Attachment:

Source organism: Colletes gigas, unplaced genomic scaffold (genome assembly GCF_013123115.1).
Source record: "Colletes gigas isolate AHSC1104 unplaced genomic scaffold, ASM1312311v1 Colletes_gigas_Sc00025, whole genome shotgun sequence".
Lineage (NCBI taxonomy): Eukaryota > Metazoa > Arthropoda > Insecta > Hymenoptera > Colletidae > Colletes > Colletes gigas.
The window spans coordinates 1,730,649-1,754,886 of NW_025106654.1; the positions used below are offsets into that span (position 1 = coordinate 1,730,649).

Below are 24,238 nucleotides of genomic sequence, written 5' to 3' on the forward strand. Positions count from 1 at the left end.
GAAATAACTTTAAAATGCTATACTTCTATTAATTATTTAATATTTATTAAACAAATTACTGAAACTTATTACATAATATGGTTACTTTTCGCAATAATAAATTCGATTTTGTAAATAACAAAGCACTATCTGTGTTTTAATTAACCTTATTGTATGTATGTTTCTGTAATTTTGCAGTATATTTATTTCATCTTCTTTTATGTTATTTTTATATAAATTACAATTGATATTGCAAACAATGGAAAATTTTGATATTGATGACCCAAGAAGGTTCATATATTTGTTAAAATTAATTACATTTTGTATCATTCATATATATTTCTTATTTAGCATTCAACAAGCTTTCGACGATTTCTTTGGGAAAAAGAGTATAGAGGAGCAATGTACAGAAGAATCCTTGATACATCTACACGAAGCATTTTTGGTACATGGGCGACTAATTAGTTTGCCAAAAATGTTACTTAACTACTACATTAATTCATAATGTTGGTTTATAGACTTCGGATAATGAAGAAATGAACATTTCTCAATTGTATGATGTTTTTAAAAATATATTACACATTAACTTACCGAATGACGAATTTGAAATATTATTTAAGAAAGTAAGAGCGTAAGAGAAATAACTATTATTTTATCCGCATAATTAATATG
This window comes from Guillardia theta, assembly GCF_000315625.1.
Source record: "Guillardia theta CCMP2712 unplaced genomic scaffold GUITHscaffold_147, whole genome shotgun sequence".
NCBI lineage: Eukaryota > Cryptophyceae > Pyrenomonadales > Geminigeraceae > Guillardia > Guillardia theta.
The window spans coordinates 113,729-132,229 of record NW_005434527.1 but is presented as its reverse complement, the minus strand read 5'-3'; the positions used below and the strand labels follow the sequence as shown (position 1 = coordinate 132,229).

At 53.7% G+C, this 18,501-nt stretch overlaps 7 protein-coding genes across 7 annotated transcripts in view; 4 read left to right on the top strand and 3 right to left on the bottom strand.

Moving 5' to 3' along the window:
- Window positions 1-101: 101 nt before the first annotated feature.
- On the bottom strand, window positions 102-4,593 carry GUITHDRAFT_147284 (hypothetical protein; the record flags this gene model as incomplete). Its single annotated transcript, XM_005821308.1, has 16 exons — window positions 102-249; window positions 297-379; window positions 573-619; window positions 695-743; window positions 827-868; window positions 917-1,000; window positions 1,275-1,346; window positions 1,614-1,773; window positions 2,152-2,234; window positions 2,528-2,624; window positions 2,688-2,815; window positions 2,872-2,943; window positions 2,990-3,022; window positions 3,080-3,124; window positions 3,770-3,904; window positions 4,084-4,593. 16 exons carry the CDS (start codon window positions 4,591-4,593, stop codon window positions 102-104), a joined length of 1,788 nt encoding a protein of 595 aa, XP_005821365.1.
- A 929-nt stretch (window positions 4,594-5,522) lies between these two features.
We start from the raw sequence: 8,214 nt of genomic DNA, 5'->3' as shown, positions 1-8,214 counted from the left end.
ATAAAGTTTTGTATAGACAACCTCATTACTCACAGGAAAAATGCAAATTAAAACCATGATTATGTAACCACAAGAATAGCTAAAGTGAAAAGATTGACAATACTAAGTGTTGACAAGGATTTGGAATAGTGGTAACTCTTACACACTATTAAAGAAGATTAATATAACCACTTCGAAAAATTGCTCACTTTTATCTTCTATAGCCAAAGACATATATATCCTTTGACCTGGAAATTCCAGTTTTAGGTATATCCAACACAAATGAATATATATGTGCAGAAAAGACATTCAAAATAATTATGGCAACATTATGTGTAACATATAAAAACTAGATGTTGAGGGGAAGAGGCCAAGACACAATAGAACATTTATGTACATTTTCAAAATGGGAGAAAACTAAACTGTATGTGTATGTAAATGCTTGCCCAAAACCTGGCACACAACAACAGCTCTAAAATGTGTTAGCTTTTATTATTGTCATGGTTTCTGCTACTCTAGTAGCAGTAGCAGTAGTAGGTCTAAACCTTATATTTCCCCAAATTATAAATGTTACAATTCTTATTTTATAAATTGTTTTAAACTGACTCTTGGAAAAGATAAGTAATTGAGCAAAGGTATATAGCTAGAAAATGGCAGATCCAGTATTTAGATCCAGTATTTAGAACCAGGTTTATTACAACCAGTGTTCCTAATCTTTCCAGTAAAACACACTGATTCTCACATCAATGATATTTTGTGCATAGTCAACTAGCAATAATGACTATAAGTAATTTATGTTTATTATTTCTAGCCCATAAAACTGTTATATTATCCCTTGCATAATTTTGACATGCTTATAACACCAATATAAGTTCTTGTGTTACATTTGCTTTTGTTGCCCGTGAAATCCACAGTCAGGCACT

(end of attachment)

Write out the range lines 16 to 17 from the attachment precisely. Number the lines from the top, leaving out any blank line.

We start from the raw sequence: 8,214 nt of genomic DNA, 5'->3' as shown, positions 1-8,214 counted from the left end.
ATAAAGTTTTGTATAGACAACCTCATTACTCACAGGAAAAATGCAAATTAAAACCATGATTATGTAACCACAAGAATAGCTAAAGTGAAAAGATTGACAATACTAAGTGTTGACAAGGATTTGGAATAGTGGTAACTCTTACACACTATTAAAGAAGATTAATATAACCACTTCGAAAAATTGCTCACTTTTATCTTCTATAGCCAAAGACATATATATCCTTTGACCTGGAAATTCCAGTTTTAGGTATATCCAACACAAATGAATATATATGTGCAGAAAAGACATTCAAAATAATTATGGCAACATTATGTGTAACATATAAAAACTAGATGTTGAGGGGAAGAGGCCAAGACACAATAGAACATTTATGTACATTTTCAAAATGGGAGAAAACTAAACTGTATGTGTATGTAAATGCTTGCCCAAAACCTGGCACACAACAACAGCTCTAAAATGTGTTAGCTTTTATTATTGTCATGGTTTCTGCTACTCTAGTAGCAGTAGCAGTAGTAGGTCTAAACCTTATATTTCCCCAAATTATAAATGTTACAATTCTTATTTTATAAATTGTTTTAAACTGACTCTTGGAAAAGATAAGTAATTGAGCAAAGGTATATAGCTAGAAAATGGCAGATCCAGTATTTAGATCCAGTATTTAGAACCAGGTTTATTACAACCAGTGTTCCTAATCTTTCCAGTAAAACACACTGATTCTCACATCAATGATATTTTGTGCATAGTCAACTAGCAATAATGACTATAAGTAATTTATGTTTATTATTTCTAGCCCATAAAACTGTTATATTATCCCTTGCATAATTTTGACATGCTTATAACACCAATATAAGTTCTTGTGTTACATTTGCTTTTGTTGCCCGTGAAATCCACAGTCAGGCACT